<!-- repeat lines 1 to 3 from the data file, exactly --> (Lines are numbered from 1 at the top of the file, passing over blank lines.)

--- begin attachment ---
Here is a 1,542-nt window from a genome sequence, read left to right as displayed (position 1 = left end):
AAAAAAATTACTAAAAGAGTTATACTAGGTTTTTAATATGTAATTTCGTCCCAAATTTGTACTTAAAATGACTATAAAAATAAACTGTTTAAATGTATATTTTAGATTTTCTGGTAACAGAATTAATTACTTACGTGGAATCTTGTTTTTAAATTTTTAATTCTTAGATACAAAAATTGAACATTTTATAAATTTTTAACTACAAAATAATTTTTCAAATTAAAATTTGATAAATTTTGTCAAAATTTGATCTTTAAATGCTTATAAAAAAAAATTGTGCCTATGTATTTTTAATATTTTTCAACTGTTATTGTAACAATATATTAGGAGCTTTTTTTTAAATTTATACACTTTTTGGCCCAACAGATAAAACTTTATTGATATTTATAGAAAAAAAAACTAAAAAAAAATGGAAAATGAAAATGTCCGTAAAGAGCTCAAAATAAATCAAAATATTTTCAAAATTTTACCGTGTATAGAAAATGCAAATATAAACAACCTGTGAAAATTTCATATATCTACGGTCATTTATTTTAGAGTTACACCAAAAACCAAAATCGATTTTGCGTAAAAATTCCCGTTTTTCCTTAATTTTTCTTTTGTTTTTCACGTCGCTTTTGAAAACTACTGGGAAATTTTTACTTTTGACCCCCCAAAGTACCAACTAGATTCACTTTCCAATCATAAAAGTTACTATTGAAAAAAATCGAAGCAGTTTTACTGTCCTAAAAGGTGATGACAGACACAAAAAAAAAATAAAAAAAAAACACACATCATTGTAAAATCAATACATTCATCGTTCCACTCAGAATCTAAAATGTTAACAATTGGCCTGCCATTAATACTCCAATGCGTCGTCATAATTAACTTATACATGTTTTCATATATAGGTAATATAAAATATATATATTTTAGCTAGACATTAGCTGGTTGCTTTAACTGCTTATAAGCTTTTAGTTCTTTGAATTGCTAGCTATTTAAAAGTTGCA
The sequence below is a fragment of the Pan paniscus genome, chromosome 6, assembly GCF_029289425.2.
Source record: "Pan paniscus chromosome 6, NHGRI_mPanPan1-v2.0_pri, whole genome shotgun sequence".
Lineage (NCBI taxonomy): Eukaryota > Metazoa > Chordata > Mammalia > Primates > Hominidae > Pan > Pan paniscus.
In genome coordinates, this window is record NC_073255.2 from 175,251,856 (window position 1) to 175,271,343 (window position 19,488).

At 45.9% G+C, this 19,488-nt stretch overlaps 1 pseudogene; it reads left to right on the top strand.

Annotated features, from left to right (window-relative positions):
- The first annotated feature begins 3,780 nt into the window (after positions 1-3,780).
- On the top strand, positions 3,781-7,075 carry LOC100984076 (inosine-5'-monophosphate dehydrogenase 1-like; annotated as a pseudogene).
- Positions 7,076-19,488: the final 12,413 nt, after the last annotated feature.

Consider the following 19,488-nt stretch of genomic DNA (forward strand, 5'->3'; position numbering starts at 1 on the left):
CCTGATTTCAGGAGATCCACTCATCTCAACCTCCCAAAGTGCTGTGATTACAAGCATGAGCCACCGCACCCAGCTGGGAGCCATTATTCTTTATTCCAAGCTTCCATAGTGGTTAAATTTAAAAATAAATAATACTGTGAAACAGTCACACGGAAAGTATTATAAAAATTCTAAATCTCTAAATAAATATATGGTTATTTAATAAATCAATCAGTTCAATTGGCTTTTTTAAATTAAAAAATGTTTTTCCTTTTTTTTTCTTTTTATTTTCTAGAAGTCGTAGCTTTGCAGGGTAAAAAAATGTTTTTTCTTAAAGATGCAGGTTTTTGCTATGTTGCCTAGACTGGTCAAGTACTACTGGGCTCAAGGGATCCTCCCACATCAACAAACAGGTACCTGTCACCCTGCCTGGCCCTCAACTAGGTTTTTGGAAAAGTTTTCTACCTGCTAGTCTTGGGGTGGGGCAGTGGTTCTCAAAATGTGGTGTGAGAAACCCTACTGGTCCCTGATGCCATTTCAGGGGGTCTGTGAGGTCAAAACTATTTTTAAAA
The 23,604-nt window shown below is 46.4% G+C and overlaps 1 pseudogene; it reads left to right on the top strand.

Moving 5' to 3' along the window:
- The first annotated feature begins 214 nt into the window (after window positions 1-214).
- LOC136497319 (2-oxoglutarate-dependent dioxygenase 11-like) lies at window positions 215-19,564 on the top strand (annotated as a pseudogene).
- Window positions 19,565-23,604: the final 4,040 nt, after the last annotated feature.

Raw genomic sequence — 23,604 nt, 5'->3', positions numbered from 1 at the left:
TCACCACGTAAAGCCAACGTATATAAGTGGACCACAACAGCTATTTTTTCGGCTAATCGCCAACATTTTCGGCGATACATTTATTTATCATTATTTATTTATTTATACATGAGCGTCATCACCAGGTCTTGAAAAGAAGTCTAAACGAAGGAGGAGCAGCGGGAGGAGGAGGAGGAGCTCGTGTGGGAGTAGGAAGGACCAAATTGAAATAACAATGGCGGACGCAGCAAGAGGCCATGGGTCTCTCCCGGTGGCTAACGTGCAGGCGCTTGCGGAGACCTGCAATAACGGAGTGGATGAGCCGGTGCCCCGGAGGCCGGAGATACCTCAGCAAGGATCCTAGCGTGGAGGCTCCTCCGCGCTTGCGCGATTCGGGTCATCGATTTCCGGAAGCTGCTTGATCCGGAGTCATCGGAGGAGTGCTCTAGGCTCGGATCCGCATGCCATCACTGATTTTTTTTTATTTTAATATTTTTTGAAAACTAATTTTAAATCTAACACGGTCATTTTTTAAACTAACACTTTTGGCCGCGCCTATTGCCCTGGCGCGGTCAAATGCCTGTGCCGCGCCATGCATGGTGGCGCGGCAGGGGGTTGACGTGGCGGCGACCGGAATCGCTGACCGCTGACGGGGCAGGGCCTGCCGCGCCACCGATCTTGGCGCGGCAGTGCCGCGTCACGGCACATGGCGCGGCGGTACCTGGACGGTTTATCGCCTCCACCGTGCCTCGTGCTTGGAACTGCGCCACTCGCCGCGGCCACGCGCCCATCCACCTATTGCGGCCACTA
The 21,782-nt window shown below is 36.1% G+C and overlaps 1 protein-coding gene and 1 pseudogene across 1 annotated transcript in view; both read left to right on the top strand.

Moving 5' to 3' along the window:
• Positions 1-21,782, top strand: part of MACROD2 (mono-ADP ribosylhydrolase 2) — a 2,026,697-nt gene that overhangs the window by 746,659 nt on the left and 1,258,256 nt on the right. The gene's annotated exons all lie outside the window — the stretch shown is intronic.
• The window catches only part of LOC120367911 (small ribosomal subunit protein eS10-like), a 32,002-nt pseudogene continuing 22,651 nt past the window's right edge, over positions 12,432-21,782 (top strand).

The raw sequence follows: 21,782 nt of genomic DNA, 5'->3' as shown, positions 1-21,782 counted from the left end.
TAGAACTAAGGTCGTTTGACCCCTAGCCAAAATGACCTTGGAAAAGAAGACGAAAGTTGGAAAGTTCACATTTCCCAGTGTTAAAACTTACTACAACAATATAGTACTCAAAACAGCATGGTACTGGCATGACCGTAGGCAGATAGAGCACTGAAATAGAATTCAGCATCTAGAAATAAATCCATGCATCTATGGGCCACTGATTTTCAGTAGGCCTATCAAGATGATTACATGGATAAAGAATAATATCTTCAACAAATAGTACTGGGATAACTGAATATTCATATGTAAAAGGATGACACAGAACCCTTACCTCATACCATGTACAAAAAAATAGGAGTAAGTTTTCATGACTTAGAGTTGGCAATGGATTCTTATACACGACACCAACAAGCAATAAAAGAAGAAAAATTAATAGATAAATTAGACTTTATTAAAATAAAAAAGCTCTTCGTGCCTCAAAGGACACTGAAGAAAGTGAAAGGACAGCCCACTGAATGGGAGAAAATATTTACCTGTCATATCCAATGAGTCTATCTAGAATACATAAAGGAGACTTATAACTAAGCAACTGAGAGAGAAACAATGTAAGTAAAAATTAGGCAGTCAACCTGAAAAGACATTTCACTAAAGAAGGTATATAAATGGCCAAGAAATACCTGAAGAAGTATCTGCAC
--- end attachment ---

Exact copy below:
Here is a 1,542-nt window from a genome sequence, read left to right as displayed (position 1 = left end):
AAAAAAATTACTAAAAGAGTTATACTAGGTTTTTAATATGTAATTTCGTCCCAAATTTGTACTTAAAATGACTATAAAAATAAACTGTTTAAATGTATATTTTAGATTTTCTGGTAACAGAATTAATTACTTACGTGGAATCTTGTTTTTAAATTTTTAATTCTTAGATACAAAAATTGAACATTTTATAAATTTTTAACTACAAAATAATTTTTCAAATTAAAATTTGATAAATTTTGTCAAAATTTGATCTTTAAATGCTTATAAAAAAAAATTGTGCCTATGTATTTTTAATATTTTTCAACTGTTATTGTAACAATATATTAGGAGCTTTTTTTTAAATTTATACACTTTTTGGCCCAACAGATAAAACTTTATTGATATTTATAGAAAAAAAAACTAAAAAAAAATGGAAAATGAAAATGTCCGTAAAGAGCTCAAAATAAATCAAAATATTTTCAAAATTTTACCGTGTATAGAAAATGCAAATATAAACAACCTGTGAAAATTTCATATATCTACGGTCATTTATTTTAGAGTTACACCAAAAACCAAAATCGATTTTGCGTAAAAATTCCCGTTTTTCCTTAATTTTTCTTTTGTTTTTCACGTCGCTTTTGAAAACTACTGGGAAATTTTTACTTTTGACCCCCCAAAGTACCAACTAGATTCACTTTCCAATCATAAAAGTTACTATTGAAAAAAATCGAAGCAGTTTTACTGTCCTAAAAGGTGATGACAGACACAAAAAAAAAATAAAAAAAAAACACACATCATTGTAAAATCAATACATTCATCGTTCCACTCAGAATCTAAAATGTTAACAATTGGCCTGCCATTAATACTCCAATGCGTCGTCATAATTAACTTATACATGTTTTCATATATAGGTAATATAAAATATATATATTTTAGCTAGACATTAGCTGGTTGCTTTAACTGCTTATAAGCTTTTAGTTCTTTGAATTGCTAGCTATTTAAAAGTTGCA
The sequence below is a fragment of the Pan paniscus genome, chromosome 6, assembly GCF_029289425.2.